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Myanmar maid's death: MOM reviewing how doctors report potential abuse

Myanmar maid's death: MOM reviewing how doctors report potential abuse

Myanmar national Piang Ngaih Don was killed by her employer in 2016. (File photo: Facebook/Helping Hands for Migrant Workers, Singapore)

SINGAPORE: The Manpower Ministry (MOM) is reviewing the reporting system for doctors who conduct the mandatory six-monthly examinations for foreign domestic workers, after the death of a helper from Myanmar in a harrowing case of maid abuse.

Ms Piang Ngaih Don, 24, was punched, stamped on and starved by her employer until she weighed 24kg days before she died in 2016 from a brain injury. She was about a year into her first job in Singapore.  

Employer Gaiyathiri Murugayan, 40, pleaded guilty on Tuesday (Feb 23) to 28 charges, including culpable homicide, voluntarily causing grievous hurt by starvation, voluntarily causing hurt by a heated substance and wrongful restraint. Another 87 charges will be considered in sentencing.

The prosecution is seeking life imprisonment. The judge has adjourned sentencing to a later date.

READ: Woman admits killing maid; starved her to 24kg and assaulted her almost daily in 'utterly inhumane' case

MOM said on Wednesday that Ms Piang Ngaih Don attended and passed her first medical examination on Jan 19, 2016. She visited the same doctor in May for a runny nose, cough and swelling on her legs.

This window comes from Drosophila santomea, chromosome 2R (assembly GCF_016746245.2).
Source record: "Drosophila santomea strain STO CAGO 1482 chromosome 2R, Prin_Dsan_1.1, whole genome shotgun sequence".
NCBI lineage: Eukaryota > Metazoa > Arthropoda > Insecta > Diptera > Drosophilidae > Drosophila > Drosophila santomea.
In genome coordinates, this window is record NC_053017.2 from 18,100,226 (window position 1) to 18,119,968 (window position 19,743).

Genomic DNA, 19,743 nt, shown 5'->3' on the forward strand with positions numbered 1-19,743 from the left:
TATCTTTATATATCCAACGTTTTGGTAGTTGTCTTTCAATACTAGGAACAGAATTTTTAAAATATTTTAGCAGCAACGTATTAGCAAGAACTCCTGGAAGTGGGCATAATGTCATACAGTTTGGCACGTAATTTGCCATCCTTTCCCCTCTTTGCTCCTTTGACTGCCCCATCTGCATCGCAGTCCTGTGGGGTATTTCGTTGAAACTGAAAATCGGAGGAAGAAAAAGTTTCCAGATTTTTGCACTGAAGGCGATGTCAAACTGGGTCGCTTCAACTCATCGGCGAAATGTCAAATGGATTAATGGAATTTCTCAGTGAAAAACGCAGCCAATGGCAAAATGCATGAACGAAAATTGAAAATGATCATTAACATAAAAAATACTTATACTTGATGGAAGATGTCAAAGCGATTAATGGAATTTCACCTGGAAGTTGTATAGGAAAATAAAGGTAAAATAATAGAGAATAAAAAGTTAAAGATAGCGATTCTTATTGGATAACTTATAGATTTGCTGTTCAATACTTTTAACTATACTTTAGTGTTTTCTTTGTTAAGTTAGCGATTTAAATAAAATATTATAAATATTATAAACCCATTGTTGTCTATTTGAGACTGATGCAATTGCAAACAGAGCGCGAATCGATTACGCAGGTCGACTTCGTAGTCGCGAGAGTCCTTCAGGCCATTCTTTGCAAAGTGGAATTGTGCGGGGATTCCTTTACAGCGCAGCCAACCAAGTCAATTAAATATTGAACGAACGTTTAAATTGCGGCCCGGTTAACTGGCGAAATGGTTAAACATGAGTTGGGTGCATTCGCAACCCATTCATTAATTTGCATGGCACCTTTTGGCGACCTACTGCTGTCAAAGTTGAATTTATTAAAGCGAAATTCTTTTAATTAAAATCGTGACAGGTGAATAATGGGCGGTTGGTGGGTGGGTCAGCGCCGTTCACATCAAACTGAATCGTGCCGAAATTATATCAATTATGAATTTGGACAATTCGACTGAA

“Nothing adverse was flagged to the authorities’ attention on either occasion,” MOM said.

The clinic was identified in court documents as Bishan Grace Clinic.

The court heard that the doctor had seen bruises around the maid's eye sockets and cheeks, but Gaiyathiri claimed that the victim fell down frequently as she was clumsy.

Gaiyathiri turned down the doctor's suggestions for further tests on the victim's swollen legs in case of underlying conditions.

Ms Piang Ngaih Don died in July, two months after her last visit to the doctor.

Manpower Minister Josephine Teo told reporters on Thursday that MOM is reviewing how doctors report these medical examinations, pointing out that most employers comply with the requirement of having their maids go for the check-up.

“Doctors also have a duty to report to the police or MOM if they are detecting signs of abuse or distress,” she said. “We have made this point explicit in 2017, and we will have to further strengthen this.”

When asked if this case showed a lapse in reporting procedure by doctors, Mrs Teo said she was not able to comment on doctors’ “level of responsibility”. “That is something that the Ministry of Health would have to look into,” she said.

READ: Myanmar maid's death: Employment agent spoke to helper on 2 occasions but did not pick up any issues, says MOM

Mrs Teo said the review of the reporting system for doctors has been ongoing, adding that MOM will have to look at the “whole spectrum” of issues.

This includes reviewing how community and partner organisations can better and more quickly identify signs of distress in maids, and how it can improve safeguards against abusive employers, she said.